EUGENE (AP) — Oregon went into halftime down seven points, and coach Dana Altman let his team know how unhappy he was with its play on the defensive end. The Ducks got the message. No. 14 Oregon scored 20 straight points after the break and went on to an 85-62 victory over Pacific on Friday. “I thought our press got them on their heels a little bit. I thought that was a big change,” Altman said. “For the most part, the defense initiated our offense. Once we got some shots going our energy level went way up.” Oregon and Pacific were competing as part of the Global Sports Harwood Classic, a round-robin tourney that also included Cal Poly and North Dakota. Damyean Dotson, who had 13 points and seven rebounds for the Ducks, agreed that the defense sparked the win. “If we keep doing that, we’re going to be a tough team to match up with,” he said. Pacific (4-1) went nearly seven minutes without scoring after taking a 36-29 lead into the break. “I thought our game plan was really good (in the first half). We were trying to get them to slow down and press them. We did a good job,” Pacific coach Ron Verlin said. Guard Trevin Harris said that in the second half, the Ducks (5-0) “put us in a couple different situations and we either rushed it or were doing things out of character.” “It’s a great learning experience for us to start the year. No way we ever get beat in a half by 30 again,” Harris added. Mike Moser had 19 points for the Ducks, and Johnathan Loyd had a career-high 13

assists, tied with four others for the second-most ever by an Oregon player. “I like his toughness. I like his unselfishness,” Altman said of Loyd. Loyd deflected the praise to his teammates. “They were all knocking shots down. I was just finding the open player,” he said. T.J. Wallace and Harris had 14 points each for the Tigers. Pacific started the game with a barrage of 3-pointers, two apiece from Tony Gill and Harris, and led 13-3. Pacific led by as many as 12 points in the first half. Though both teams shot less than 40 percent before the break, the Tigers outrebounded the Ducks 25-15. During the Oregon run to open the second half, Joseph Young scored seven points on one possession. He was intentionally fouled on a breakaway by Sama Taku, and made a shot despite being held. Young made both free throws, and with the Ducks retaining possession, sank a 3-pointer. He finished with 14 points. Jason Calliste had 15 points for the Ducks. The Ducks lost three starters from last year’s Sweet 16 squad, but six transfers, including Young and Moser, have strengthened Oregon. Young, a junior who previously played for Houston, was averaging a team-high 23 points entering the game. Moser, a senior who last played at UNLV, was averaging 15.5 points and more than seven rebounds coming into the game. Calliste, a Detroit transfer, had made all 18 of his free throw attempts entering the game. His first free throw attempt of the game bounced off the iron. The crowd for the noon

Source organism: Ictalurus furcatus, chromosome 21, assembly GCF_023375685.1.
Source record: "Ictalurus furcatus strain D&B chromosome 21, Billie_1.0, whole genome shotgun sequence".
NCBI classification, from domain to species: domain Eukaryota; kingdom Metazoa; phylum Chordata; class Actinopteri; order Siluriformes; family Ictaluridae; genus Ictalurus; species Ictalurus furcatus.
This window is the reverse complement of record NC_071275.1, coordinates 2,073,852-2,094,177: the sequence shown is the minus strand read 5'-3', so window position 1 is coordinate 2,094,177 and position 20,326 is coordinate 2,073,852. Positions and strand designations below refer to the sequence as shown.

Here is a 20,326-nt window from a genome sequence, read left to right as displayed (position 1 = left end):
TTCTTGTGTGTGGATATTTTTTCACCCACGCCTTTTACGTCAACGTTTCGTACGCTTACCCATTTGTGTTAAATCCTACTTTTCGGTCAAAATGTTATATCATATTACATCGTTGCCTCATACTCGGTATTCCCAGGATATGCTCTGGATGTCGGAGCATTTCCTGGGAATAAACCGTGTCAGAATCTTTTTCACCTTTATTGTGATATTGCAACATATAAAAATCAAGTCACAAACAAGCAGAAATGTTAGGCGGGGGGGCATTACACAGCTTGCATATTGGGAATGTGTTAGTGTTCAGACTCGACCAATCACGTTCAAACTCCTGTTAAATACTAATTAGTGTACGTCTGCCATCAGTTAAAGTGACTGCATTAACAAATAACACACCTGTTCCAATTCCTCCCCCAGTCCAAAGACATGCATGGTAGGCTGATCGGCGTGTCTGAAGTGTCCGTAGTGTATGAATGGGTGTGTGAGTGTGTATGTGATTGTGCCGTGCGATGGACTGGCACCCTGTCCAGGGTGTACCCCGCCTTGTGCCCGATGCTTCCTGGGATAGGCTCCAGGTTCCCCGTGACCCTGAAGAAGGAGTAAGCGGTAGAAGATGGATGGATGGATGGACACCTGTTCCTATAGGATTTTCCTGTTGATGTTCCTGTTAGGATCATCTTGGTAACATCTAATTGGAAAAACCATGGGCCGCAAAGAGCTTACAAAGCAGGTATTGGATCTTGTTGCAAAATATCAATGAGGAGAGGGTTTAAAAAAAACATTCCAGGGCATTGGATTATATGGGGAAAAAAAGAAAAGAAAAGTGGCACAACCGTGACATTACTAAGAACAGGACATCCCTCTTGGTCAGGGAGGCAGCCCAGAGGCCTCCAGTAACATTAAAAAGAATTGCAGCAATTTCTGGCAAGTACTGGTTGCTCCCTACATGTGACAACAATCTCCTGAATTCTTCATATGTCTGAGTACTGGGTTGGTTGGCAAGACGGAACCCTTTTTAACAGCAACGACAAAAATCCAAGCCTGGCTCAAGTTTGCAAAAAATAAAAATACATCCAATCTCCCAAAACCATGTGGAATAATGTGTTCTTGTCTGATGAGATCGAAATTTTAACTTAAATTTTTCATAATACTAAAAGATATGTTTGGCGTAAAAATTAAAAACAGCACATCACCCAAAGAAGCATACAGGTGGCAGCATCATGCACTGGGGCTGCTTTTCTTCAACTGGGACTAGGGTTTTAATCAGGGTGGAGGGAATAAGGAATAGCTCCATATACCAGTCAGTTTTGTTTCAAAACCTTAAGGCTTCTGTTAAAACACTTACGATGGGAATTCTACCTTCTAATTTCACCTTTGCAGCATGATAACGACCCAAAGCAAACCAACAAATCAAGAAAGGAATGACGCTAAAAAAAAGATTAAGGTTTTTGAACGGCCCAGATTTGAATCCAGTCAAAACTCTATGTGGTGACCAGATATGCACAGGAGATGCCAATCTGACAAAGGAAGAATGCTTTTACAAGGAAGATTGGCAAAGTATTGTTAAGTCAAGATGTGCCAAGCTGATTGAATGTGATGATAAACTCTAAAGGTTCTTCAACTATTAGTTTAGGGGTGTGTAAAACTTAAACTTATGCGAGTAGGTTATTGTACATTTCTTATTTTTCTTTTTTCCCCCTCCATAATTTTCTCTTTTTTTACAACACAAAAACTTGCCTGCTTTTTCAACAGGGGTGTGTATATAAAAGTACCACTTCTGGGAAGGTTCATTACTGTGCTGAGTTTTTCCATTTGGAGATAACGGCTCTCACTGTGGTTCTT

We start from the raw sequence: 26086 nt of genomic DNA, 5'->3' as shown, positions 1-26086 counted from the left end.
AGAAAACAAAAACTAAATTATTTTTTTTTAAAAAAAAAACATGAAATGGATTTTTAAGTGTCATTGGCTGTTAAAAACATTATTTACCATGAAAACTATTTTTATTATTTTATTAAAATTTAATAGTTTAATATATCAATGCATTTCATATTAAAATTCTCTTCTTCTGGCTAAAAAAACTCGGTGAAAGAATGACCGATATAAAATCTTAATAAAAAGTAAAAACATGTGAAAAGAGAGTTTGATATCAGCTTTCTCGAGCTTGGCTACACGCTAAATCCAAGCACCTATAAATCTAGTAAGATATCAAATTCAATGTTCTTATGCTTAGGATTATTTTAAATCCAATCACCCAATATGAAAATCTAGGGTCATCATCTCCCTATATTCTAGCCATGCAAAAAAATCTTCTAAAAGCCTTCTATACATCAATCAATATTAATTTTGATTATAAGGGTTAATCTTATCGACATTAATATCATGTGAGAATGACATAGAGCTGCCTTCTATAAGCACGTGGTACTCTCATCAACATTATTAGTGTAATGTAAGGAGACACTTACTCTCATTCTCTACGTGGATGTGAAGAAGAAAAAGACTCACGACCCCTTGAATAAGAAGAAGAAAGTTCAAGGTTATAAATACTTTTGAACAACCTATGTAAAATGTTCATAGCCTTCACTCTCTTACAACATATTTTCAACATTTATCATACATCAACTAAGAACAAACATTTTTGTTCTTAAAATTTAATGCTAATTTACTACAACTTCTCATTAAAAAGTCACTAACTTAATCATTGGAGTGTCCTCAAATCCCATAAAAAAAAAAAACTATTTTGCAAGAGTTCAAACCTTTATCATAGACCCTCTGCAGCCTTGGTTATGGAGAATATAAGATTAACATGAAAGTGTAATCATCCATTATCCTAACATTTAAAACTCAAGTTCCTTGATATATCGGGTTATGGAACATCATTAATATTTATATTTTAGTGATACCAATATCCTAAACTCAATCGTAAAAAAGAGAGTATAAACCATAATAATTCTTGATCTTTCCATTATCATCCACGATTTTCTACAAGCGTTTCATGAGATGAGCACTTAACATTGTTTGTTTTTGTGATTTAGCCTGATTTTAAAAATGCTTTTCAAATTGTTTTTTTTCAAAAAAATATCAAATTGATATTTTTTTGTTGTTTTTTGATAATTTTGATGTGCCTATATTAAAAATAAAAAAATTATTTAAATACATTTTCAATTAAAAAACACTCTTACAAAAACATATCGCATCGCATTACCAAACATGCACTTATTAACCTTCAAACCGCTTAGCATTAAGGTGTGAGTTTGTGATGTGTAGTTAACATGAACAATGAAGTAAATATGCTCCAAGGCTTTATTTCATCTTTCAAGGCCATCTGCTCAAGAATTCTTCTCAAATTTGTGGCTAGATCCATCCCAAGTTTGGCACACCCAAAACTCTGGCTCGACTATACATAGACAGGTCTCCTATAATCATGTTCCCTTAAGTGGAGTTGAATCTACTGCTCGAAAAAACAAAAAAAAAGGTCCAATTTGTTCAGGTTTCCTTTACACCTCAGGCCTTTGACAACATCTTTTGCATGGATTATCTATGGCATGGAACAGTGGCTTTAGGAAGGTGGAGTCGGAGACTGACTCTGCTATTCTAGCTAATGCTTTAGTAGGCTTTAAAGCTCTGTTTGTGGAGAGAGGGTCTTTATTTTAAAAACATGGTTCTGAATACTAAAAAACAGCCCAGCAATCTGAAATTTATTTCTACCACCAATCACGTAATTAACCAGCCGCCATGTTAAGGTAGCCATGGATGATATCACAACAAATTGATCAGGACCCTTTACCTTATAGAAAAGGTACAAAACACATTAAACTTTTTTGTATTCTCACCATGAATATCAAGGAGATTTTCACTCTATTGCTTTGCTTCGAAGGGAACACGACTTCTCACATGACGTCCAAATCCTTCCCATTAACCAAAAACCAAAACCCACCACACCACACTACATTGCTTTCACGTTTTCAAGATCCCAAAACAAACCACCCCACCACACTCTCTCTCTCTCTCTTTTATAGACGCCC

game at Matthew Knight arena was sparser than usual, in part due to the Civil War football game between the Ducks and Oregon State, which started at 4 p.m. Pacific had won their first four games of the season for the first time since the 200910 season. Verlin is in his first year leading Pacific, which has returned to the West Coast Conference. Last year, Pacific won the Big West Conference tournament and advanced to the second round of the NCAA Tournament. The Tigers lost three seniors from that team, as well as head coach Bob Thomason, who retired after 25 years. The squad returns seven seniors this season, however, including all five starters. The Tigers were picked to finish seventh in the conference in a coaches preseason poll. Boise State 76, Portland S t 6 0 : Ryan Watkins and Derrick Marks scored 14 points apiece Friday night to lead Boise State to a 76-60 win over Portland State. Watkins also pulled down a game-high 13 rebounds for the balanced Broncos, who had four players in double digits and two others who finished with nine points. Mikey Thompson finished with 13 points and Igor Hadziomeric added 12. Boise State (6-0) started the second half on a 15-5 run to create separation from a Portland State (5-1) team that was plagued by 15 turnovers. The Vikings turned the ball over nine times in the second half when the Broncos pulled away. Portland State trailed 34-30 at halftime. The 76 points were a season-low total for Boise State, which entered the game averaging 102 points per contest.

Wisconsin-Platteville (10-1) at North Central (Ill.) (11-0), 10 a.m. Wartburg (9-2) at Bethel (Minn.) (11-0), 10 a.m. Franklin (8-3) at Wisconsin-Whitewater (11-0), 10 a.m. Rowan (9-2) at Mary Hardin-Baylor (11-0), 10 a.m. Hampden-Sydney (9-2) at Linfield (10-0), noon

Anaheim at San Jose, 7:30 p.m. Sunday’s Games Vancouver at Carolina, 10 a.m. Detroit at Ottawa, 2:30 p.m. Edmonton at Dallas, 3 p.m.